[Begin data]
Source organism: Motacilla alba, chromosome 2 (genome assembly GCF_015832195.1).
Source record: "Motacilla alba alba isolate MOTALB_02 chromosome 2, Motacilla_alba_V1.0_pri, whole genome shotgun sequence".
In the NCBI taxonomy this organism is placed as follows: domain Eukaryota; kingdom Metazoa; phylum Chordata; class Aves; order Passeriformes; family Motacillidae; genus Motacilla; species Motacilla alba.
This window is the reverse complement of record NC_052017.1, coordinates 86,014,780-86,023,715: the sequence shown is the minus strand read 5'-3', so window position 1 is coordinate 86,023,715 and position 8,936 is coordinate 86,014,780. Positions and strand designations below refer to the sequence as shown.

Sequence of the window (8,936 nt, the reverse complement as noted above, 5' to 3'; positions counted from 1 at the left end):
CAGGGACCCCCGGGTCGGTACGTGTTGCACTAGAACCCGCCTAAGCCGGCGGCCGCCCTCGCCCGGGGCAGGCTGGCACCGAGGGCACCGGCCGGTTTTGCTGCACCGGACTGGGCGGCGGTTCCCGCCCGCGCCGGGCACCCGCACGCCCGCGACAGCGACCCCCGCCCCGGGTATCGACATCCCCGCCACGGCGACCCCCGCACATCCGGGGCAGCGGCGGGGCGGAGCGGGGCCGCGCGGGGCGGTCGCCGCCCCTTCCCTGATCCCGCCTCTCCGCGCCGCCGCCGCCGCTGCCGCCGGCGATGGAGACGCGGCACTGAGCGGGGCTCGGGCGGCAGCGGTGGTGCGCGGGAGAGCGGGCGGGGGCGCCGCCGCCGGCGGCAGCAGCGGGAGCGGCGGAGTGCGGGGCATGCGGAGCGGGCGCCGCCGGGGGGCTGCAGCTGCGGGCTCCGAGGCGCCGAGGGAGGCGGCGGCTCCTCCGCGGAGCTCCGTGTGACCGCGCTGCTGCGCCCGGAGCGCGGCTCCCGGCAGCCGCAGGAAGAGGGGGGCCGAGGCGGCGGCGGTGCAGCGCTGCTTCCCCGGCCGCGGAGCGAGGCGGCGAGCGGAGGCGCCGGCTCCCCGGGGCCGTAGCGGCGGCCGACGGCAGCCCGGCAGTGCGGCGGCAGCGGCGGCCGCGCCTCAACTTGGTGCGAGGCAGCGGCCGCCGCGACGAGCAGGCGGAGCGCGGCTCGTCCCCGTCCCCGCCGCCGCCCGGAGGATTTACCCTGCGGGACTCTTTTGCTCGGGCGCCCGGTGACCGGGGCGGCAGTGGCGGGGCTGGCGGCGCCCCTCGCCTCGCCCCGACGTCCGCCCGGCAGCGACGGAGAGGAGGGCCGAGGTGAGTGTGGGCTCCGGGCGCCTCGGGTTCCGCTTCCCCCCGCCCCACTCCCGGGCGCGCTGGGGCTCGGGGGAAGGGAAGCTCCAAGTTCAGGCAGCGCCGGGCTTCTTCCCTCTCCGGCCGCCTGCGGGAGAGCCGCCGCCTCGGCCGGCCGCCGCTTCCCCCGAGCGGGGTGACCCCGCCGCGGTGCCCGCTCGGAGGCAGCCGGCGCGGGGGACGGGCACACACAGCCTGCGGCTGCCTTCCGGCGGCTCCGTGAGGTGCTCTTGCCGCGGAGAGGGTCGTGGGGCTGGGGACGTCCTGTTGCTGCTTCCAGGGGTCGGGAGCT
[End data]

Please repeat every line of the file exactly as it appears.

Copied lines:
Source organism: Motacilla alba, chromosome 2 (genome assembly GCF_015832195.1).
Source record: "Motacilla alba alba isolate MOTALB_02 chromosome 2, Motacilla_alba_V1.0_pri, whole genome shotgun sequence".
In the NCBI taxonomy this organism is placed as follows: domain Eukaryota; kingdom Metazoa; phylum Chordata; class Aves; order Passeriformes; family Motacillidae; genus Motacilla; species Motacilla alba.
This window is the reverse complement of record NC_052017.1, coordinates 86,014,780-86,023,715: the sequence shown is the minus strand read 5'-3', so window position 1 is coordinate 86,023,715 and position 8,936 is coordinate 86,014,780. Positions and strand designations below refer to the sequence as shown.

Sequence of the window (8,936 nt, the reverse complement as noted above, 5' to 3'; positions counted from 1 at the left end):
CAGGGACCCCCGGGTCGGTACGTGTTGCACTAGAACCCGCCTAAGCCGGCGGCCGCCCTCGCCCGGGGCAGGCTGGCACCGAGGGCACCGGCCGGTTTTGCTGCACCGGACTGGGCGGCGGTTCCCGCCCGCGCCGGGCACCCGCACGCCCGCGACAGCGACCCCCGCCCCGGGTATCGACATCCCCGCCACGGCGACCCCCGCACATCCGGGGCAGCGGCGGGGCGGAGCGGGGCCGCGCGGGGCGGTCGCCGCCCCTTCCCTGATCCCGCCTCTCCGCGCCGCCGCCGCCGCTGCCGCCGGCGATGGAGACGCGGCACTGAGCGGGGCTCGGGCGGCAGCGGTGGTGCGCGGGAGAGCGGGCGGGGGCGCCGCCGCCGGCGGCAGCAGCGGGAGCGGCGGAGTGCGGGGCATGCGGAGCGGGCGCCGCCGGGGGGCTGCAGCTGCGGGCTCCGAGGCGCCGAGGGAGGCGGCGGCTCCTCCGCGGAGCTCCGTGTGACCGCGCTGCTGCGCCCGGAGCGCGGCTCCCGGCAGCCGCAGGAAGAGGGGGGCCGAGGCGGCGGCGGTGCAGCGCTGCTTCCCCGGCCGCGGAGCGAGGCGGCGAGCGGAGGCGCCGGCTCCCCGGGGCCGTAGCGGCGGCCGACGGCAGCCCGGCAGTGCGGCGGCAGCGGCGGCCGCGCCTCAACTTGGTGCGAGGCAGCGGCCGCCGCGACGAGCAGGCGGAGCGCGGCTCGTCCCCGTCCCCGCCGCCGCCCGGAGGATTTACCCTGCGGGACTCTTTTGCTCGGGCGCCCGGTGACCGGGGCGGCAGTGGCGGGGCTGGCGGCGCCCCTCGCCTCGCCCCGACGTCCGCCCGGCAGCGACGGAGAGGAGGGCCGAGGTGAGTGTGGGCTCCGGGCGCCTCGGGTTCCGCTTCCCCCCGCCCCACTCCCGGGCGCGCTGGGGCTCGGGGGAAGGGAAGCTCCAAGTTCAGGCAGCGCCGGGCTTCTTCCCTCTCCGGCCGCCTGCGGGAGAGCCGCCGCCTCGGCCGGCCGCCGCTTCCCCCGAGCGGGGTGACCCCGCCGCGGTGCCCGCTCGGAGGCAGCCGGCGCGGGGGACGGGCACACACAGCCTGCGGCTGCCTTCCGGCGGCTCCGTGAGGTGCTCTTGCCGCGGAGAGGGTCGTGGGGCTGGGGACGTCCTGTTGCTGCTTCCAGGGGTCGGGAGCT